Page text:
Kamakura and Nanbokucho Periods (1185–1392)

See works of art
  • Taima Mandala
  • “Universal Gateway,” Chapter 25 of the Lotus Sutra
  • Mandala of Wakamiya of Kasuga Shrine (Kasuga wakamiya mandara)
  • Poem on the Theme of Snow
  • Armor (yoroi)
  • A Long Tale for an Autumn Night (Aki no yonaga monogatari)
  • Welcoming Descent of Amida and Bodhisattvas
  • Kumano shrine mandala
  • Death of Buddha (Parinirvana)
  • Portrait of Shunoku Myōha (1311–1388)

Works of Art (11)


The Kamakura period was marked by a gradual shift in power from the nobility to landowning military men in the provinces. This era was a time of dramatic transformation in the politics, society, and culture of Japan. The bakufu, or government by warrior chieftains (shogun) or their regents, controlled the country from their base in Kamakura, near modern Tokyo. Because the emperor remained the titular head of state in his capital in Kyoto, a binary system of government, whereby emperors reigned but shoguns ruled, was established and endured for the next seven centuries.

In 1333, a coalition of supporters of Emperor Go-Daigo (1288–1339), who sought to restore political power to the throne, toppled the Kamakura regime. Unable to rule effectively, this new royal government was short-lived. In 1336, a member of a branch family of the Minamoto clan, Ashikaga Takauji (1305–1358), usurped control and drove Go-Daigo from Kyoto. Takauji then set a rival on the throne and established a new military government in Kyoto. Meanwhile, Go-Daigo traveled south and took refuge in Yoshino. There he established the Southern Court, in contrast to the rival Northern Court supported by Takauji. This time of constant strife that lasted from 1336 to 1392 is known as the Nanbokucho period (Period of Southern and Northern Courts).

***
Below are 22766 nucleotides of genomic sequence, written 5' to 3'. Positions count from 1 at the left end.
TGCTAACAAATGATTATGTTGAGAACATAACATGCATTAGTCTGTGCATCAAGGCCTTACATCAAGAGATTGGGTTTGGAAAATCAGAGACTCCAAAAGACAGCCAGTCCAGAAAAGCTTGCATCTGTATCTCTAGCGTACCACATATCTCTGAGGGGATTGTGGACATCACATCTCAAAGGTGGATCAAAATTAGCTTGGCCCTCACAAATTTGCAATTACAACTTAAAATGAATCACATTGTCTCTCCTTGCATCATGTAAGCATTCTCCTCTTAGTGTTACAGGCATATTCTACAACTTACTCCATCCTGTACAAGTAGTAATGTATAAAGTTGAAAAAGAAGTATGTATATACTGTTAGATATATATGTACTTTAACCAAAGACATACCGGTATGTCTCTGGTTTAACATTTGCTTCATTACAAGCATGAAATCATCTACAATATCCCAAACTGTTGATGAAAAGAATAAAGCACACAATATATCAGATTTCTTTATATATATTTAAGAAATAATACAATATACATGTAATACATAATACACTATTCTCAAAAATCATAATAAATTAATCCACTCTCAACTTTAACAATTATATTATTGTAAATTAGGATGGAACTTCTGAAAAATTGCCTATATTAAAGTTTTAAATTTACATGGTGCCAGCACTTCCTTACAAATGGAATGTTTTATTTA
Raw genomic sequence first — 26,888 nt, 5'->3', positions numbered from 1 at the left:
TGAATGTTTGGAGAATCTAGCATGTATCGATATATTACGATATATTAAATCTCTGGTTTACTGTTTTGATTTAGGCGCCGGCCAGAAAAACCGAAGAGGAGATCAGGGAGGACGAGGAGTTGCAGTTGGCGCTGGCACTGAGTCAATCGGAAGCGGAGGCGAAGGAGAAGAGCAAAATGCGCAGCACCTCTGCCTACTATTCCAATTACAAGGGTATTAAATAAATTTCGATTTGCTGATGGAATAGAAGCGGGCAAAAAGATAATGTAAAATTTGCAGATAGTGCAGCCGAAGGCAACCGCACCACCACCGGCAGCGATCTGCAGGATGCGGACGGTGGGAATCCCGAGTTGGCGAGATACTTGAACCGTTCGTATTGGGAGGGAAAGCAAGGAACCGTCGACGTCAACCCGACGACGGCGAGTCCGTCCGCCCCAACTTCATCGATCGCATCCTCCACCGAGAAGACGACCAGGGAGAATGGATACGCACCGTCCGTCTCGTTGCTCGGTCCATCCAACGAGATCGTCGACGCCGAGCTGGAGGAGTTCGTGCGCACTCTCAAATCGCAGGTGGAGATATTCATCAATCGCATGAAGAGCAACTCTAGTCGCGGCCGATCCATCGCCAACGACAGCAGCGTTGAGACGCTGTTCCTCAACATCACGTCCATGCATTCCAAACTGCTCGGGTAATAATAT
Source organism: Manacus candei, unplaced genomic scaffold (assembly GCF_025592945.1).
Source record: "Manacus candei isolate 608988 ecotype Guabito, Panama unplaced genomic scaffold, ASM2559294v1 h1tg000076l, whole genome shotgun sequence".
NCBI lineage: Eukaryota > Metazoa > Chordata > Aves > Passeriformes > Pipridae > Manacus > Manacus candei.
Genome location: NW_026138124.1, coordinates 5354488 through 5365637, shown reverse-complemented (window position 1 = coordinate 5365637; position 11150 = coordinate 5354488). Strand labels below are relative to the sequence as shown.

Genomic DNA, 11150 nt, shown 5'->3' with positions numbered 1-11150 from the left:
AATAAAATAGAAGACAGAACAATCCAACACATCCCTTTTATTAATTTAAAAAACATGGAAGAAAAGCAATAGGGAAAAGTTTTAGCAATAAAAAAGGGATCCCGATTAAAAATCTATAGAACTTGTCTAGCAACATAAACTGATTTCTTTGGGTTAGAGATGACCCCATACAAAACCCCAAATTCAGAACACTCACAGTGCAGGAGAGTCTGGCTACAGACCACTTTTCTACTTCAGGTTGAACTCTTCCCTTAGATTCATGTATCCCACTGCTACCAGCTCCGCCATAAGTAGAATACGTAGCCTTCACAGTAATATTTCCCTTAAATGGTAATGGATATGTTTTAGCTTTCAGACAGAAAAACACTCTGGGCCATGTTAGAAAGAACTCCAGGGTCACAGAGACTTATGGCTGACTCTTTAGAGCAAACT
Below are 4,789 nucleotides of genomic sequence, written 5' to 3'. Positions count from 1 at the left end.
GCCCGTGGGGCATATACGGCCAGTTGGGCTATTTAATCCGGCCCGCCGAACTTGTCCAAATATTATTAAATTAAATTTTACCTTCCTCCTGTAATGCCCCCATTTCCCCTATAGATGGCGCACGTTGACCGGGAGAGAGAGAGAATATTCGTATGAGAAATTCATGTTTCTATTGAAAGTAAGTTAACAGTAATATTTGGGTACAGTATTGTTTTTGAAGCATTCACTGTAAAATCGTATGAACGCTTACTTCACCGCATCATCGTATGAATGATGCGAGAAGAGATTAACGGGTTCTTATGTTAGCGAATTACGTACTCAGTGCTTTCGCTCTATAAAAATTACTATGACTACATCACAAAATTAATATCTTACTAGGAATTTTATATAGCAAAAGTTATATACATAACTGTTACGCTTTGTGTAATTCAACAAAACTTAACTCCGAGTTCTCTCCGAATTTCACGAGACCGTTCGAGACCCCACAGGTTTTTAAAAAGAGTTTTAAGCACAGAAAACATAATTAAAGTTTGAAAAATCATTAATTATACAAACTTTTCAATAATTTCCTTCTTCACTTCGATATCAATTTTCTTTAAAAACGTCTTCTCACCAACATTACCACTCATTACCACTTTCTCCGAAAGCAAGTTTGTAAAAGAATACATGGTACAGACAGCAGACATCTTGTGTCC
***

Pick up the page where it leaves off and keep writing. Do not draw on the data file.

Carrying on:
The Kamakura and Nanbokucho eras were remarkable for the shift that occurred in the Japanese aesthetic. The highly refined sensibilities of the superceded aristocracy did not interest the new patrons. Instead, the warrior class favored artists who treated their subjects with a direct honesty and virile energy that matched their own. What followed, then, was an age of realism unparalleled before the late eighteenth century. This renascence was not limited to art. Religious movements experienced a similar resurgence, and reform and counter-reform currents animated and transmuted Kamakura Buddhism. While the courtly and warrior elites perpetuated the Heian traditions of Amida worship and Esoteric Buddhism, for the first time in its history Buddhism was also actively proselytized among the Japanese masses.

Department of Asian Art, The Metropolitan Museum of Art

October 2002


Department of Asian Art. “Kamakura and Nanbokucho Periods (1185–1392).” In Heilbrunn Timeline of Art History. New York: The Metropolitan Museum of Art, 2000–. http://www.metmuseum.org/toah/hd/kana/hd_kana.htm (October 2002)

Further Reading

Mason, Penelope. History of Japanese Art. Upper Saddle River, N.J.: Pearson Prentice Hall, 2004.

Murase, Miyeko. Bridge of Dreams: The Mary Griggs Burke Collection of Japanese Art. New York: Metropolitan Museum of Art, 2000. See on MetPublications

Shimizu, Yoshiaki, ed. Japan: The Shaping of Daimyo Culture, 1185–1868. Washington, D.C.: National Gallery of Art, 1988.